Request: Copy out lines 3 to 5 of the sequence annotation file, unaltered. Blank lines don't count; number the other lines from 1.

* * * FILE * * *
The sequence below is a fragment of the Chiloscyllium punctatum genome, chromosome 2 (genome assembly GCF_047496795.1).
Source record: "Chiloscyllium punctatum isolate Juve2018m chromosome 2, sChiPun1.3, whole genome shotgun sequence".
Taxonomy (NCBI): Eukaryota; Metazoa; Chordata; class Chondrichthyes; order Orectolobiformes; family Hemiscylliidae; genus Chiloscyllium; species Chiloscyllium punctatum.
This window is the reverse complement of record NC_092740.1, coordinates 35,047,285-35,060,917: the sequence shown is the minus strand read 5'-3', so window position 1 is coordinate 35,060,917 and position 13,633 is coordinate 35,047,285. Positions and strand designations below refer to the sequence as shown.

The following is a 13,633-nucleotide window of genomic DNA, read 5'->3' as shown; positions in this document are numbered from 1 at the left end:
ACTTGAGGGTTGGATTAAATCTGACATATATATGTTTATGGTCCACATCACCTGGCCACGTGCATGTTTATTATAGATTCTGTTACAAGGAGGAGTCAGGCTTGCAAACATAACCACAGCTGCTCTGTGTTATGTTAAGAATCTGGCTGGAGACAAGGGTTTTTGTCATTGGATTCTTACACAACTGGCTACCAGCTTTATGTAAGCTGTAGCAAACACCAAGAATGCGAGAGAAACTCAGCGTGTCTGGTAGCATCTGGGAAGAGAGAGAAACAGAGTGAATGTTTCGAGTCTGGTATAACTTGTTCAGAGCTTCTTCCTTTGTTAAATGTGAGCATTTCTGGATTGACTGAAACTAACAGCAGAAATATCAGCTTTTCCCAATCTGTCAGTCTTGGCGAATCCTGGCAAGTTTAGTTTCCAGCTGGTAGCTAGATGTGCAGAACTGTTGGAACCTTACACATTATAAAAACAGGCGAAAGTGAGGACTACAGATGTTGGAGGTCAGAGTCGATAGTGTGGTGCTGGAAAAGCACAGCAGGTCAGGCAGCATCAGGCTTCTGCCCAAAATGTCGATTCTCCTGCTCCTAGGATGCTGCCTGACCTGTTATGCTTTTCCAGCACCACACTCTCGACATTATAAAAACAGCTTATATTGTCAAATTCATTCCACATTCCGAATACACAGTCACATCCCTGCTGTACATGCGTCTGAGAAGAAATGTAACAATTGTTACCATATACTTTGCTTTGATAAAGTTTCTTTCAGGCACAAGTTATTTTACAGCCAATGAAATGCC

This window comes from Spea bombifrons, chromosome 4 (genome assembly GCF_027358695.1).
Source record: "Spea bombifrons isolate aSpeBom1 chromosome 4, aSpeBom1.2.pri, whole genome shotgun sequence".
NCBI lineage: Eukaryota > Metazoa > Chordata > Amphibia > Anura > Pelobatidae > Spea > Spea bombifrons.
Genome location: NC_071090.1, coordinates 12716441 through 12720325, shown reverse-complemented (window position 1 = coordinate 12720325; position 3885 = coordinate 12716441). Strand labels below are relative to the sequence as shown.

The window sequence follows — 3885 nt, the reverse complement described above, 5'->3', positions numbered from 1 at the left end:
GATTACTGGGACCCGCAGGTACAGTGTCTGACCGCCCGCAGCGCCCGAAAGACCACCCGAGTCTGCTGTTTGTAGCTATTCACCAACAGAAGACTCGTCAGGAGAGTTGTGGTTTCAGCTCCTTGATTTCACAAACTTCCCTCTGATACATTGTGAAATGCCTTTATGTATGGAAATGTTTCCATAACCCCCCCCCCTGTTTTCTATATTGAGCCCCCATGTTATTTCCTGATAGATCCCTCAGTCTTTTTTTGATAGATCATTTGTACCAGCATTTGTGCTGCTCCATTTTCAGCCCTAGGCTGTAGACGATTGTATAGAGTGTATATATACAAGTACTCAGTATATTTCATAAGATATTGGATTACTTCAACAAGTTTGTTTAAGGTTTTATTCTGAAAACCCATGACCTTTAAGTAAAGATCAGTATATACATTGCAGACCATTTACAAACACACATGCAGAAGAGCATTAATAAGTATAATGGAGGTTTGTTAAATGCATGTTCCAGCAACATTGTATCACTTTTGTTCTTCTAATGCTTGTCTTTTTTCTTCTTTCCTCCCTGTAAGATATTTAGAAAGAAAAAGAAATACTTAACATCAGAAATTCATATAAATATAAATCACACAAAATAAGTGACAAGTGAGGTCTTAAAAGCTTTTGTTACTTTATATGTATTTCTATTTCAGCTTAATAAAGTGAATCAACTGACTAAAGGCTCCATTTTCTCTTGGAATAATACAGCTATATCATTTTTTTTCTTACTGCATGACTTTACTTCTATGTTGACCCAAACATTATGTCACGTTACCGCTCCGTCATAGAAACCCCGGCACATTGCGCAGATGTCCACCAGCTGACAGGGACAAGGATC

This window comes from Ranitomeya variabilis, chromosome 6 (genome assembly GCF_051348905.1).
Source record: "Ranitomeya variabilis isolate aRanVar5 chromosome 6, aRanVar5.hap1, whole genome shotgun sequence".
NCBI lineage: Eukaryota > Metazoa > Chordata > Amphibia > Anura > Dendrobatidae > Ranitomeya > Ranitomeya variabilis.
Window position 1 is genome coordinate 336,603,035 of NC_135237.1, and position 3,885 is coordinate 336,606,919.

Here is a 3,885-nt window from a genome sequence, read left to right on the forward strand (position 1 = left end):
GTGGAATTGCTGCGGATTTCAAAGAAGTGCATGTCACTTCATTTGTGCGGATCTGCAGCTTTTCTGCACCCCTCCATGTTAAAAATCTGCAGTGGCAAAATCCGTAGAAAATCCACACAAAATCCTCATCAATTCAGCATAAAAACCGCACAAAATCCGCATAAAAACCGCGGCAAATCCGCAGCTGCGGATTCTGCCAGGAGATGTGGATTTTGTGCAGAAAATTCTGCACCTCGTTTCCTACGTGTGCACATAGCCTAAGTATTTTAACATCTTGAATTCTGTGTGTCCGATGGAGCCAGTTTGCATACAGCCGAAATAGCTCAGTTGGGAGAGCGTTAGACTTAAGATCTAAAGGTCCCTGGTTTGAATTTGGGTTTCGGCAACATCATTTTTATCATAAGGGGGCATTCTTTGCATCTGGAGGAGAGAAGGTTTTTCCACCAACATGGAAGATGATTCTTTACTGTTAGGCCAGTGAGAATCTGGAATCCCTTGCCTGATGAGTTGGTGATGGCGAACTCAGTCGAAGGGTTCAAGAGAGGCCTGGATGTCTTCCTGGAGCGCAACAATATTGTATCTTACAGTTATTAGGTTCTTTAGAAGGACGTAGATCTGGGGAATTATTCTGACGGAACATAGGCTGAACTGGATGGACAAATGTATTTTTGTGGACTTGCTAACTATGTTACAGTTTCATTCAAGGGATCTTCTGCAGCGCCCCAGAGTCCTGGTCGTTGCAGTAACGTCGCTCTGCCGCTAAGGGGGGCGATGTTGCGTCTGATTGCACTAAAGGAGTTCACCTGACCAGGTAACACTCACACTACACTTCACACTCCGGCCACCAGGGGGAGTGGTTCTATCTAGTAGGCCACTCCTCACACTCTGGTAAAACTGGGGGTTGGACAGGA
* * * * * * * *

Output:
Taxonomy (NCBI): Eukaryota; Metazoa; Chordata; class Chondrichthyes; order Orectolobiformes; family Hemiscylliidae; genus Chiloscyllium; species Chiloscyllium punctatum.
This window is the reverse complement of record NC_092740.1, coordinates 35,047,285-35,060,917: the sequence shown is the minus strand read 5'-3', so window position 1 is coordinate 35,060,917 and position 13,633 is coordinate 35,047,285. Positions and strand designations below refer to the sequence as shown.

The following is a 13,633-nucleotide window of genomic DNA, read 5'->3' as shown; positions in this document are numbered from 1 at the left end: